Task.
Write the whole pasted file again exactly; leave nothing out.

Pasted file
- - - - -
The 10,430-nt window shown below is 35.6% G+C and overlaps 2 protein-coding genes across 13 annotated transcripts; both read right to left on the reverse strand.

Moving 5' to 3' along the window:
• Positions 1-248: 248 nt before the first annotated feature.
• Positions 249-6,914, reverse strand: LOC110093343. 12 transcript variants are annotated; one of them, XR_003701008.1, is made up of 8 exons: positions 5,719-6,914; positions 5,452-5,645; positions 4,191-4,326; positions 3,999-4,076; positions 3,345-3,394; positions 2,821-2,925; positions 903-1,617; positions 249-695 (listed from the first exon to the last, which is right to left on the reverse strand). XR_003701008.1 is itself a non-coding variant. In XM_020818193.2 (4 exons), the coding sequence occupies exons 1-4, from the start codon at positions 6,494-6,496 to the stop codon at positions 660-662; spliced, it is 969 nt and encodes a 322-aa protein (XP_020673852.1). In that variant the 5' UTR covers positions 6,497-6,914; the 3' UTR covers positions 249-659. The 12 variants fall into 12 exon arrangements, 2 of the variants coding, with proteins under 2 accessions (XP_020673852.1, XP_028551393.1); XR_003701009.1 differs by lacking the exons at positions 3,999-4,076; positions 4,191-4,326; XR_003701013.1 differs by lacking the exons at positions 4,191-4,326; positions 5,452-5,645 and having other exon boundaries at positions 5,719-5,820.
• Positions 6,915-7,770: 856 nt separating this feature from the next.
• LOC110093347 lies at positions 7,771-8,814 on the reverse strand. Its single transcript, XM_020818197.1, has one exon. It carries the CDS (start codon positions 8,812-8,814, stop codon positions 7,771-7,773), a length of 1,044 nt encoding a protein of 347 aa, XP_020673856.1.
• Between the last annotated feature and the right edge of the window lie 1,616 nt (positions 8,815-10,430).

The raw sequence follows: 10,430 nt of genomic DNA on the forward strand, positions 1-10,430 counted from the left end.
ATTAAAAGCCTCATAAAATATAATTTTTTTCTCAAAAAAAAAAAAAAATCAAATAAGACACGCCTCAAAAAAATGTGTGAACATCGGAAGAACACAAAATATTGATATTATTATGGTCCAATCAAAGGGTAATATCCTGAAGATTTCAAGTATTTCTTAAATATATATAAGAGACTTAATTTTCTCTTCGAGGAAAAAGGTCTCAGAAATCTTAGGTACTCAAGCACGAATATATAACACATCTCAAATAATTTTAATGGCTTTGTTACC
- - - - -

The 10,430-nt window shown below is 35.6% G+C and overlaps 2 protein-coding genes across 13 annotated transcripts; both read right to left on the reverse strand.

Moving 5' to 3' along the window:
• Positions 1-248: 248 nt before the first annotated feature.
• Positions 249-6,914, reverse strand: LOC110093343. 12 transcript variants are annotated; one of them, XR_003701008.1, is made up of 8 exons: positions 5,719-6,914; positions 5,452-5,645; positions 4,191-4,326; positions 3,999-4,076; positions 3,345-3,394; positions 2,821-2,925; positions 903-1,617; positions 249-695 (listed from the first exon to the last, which is right to left on the reverse strand). XR_003701008.1 is itself a non-coding variant. In XM_020818193.2 (4 exons), the coding sequence occupies exons 1-4, from the start codon at positions 6,494-6,496 to the stop codon at positions 660-662; spliced, it is 969 nt and encodes a 322-aa protein (XP_020673852.1). In that variant the 5' UTR covers positions 6,497-6,914; the 3' UTR covers positions 249-659. The 12 variants fall into 12 exon arrangements, 2 of the variants coding, with proteins under 2 accessions (XP_020673852.1, XP_028551393.1); XR_003701009.1 differs by lacking the exons at positions 3,999-4,076; positions 4,191-4,326; XR_003701013.1 differs by lacking the exons at positions 4,191-4,326; positions 5,452-5,645 and having other exon boundaries at positions 5,719-5,820.
• Positions 6,915-7,770: 856 nt separating this feature from the next.
• LOC110093347 lies at positions 7,771-8,814 on the reverse strand. Its single transcript, XM_020818197.1, has one exon. It carries the CDS (start codon positions 8,812-8,814, stop codon positions 7,771-7,773), a length of 1,044 nt encoding a protein of 347 aa, XP_020673856.1.
• Between the last annotated feature and the right edge of the window lie 1,616 nt (positions 8,815-10,430).

The raw sequence follows: 10,430 nt of genomic DNA on the forward strand, positions 1-10,430 counted from the left end.
ATTAAAAGCCTCATAAAATATAATTTTTTTCTCAAAAAAAAAAAAAAATCAAATAAGACACGCCTCAAAAAAATGTGTGAACATCGGAAGAACACAAAATATTGATATTATTATGGTCCAATCAAAGGGTAATATCCTGAAGATTTCAAGTATTTCTTAAATATATATAAGAGACTTAATTTTCTCTTCGAGGAAAAAGGTCTCAGAAATCTTAGGTACTCAAGCACGAATATATAACACATCTCAAATAATTTTAATGGCTTTGTTACC